By 1965 he had opened his own office at Wrotham and Gary and Janet moved to Offham. In 1966 he felt that Ryarsh Parish Churchneeded an organist more than Aylesford needed a tenor. Then, in 1969, after three happy years, he was asked to play for the funeral of Canon Bristow at St Mary’s Church Platt. Platt’s organ turned out to have the heaviest action he had ever played, almost to the point of seizure. However, he had discovered an organ with a wonderful sound and a church with a good acoustic and a good choir. When he was invited to become organist and choirmaster by Canon Soar, he knew it was where he was going to stay, even though they had just moved to Paddock Wood. Approaching some 100,000 miles later Janet and Gary are still making the journey which has become part of their lives.

The rest, as they say, is history including the raising of 43,000 to rebuild the organ at Platt in 1983 when Rev. Victor Kingston — a Queen’s Chaplain — was vicar, not to mention the En Chamade trumpets installed in 2001 at the West End and playable on a new third manual.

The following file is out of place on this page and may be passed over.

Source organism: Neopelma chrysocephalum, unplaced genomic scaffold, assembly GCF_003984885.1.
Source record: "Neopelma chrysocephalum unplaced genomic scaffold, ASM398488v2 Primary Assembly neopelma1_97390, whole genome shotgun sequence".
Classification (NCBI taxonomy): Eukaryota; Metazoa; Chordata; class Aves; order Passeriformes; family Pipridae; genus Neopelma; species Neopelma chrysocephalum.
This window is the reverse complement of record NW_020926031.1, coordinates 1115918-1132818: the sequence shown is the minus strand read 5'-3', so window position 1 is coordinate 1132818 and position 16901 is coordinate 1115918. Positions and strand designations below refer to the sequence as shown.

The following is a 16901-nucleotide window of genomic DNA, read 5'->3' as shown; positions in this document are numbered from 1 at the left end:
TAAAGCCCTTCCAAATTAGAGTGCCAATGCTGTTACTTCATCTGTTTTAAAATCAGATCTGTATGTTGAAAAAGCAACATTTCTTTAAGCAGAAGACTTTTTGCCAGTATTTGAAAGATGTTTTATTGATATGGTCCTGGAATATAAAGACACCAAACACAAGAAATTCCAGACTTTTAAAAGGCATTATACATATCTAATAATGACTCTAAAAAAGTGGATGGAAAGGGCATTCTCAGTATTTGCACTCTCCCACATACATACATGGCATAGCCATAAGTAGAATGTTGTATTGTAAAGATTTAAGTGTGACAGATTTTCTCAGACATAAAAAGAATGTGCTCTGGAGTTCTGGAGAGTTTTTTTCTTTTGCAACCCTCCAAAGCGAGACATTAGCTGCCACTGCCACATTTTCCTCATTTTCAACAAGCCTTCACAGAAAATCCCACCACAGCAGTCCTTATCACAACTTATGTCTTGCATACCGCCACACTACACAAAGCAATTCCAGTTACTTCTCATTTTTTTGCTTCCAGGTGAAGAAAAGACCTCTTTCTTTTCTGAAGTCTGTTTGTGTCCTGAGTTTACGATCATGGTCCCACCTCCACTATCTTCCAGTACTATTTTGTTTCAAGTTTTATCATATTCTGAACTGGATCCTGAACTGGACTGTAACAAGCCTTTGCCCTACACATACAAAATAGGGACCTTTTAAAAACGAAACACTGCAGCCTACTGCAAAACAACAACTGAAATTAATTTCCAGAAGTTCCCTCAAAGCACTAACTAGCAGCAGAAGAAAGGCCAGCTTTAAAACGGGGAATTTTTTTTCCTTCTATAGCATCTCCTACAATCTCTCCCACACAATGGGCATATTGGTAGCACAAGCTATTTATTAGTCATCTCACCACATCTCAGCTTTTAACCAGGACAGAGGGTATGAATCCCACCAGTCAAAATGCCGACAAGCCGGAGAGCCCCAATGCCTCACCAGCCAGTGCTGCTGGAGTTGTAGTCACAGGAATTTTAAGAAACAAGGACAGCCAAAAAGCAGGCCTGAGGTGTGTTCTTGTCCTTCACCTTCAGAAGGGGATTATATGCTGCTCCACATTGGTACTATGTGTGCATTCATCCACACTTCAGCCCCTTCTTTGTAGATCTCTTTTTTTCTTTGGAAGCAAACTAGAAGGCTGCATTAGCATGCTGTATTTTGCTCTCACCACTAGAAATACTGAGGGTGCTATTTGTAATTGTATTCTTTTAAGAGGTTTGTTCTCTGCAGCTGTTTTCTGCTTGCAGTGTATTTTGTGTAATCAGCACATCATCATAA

Gary cannot remember precisely the year he joined the KCOA, but it was soon after he came to Kent, probably in 1963, and members then included Dr. Gerald Knight, Mr. Bennett and George Jessup. Committee meetings at Mr. Warriner’s house at Boughton Monchelsea, with tea and cakes, were an occasion not to be missed. He remembers suggesting that perhaps the KCOA could venture out of the county, but that was out of order! Eventually he arranged our first outings to Oxford, Cambridge and St Paul’s in the 1980s. He has also served on the Rochester Diocesan Church Music Committee for over twenty years bringing Gary a tremendous fulfillment and enjoyment from the church and its music.

It was only Gary’s modesty which prevented his profile being published earlier, surely a modesty much misplaced, as his service to our Kent County Organists’ Association has been quite unique. Not only has he served as our President twice, but he remained our Secretary for a full twelve years, guiding our Association through changing times, providing unfailing dedecation and enthusiasm. He also founded our journal, gathering reports and news items, presented, always, with a photographic delight on every cover, a service he continues to this day. Also, we must not forget or underestimate his inimitable Janet. How often did we telephone and, yes, it was Janet who invariably took the call and solved the problem.

Gary and Janet have now handed on many of these responsibilities to a succeeding generation and are, quite rightly, more free to enjoy our meetings. Nevertheless, we remember and fully acknowledge that without their ceaseless dedication our Association would not be as it is today, one of the largest and most successful in the country.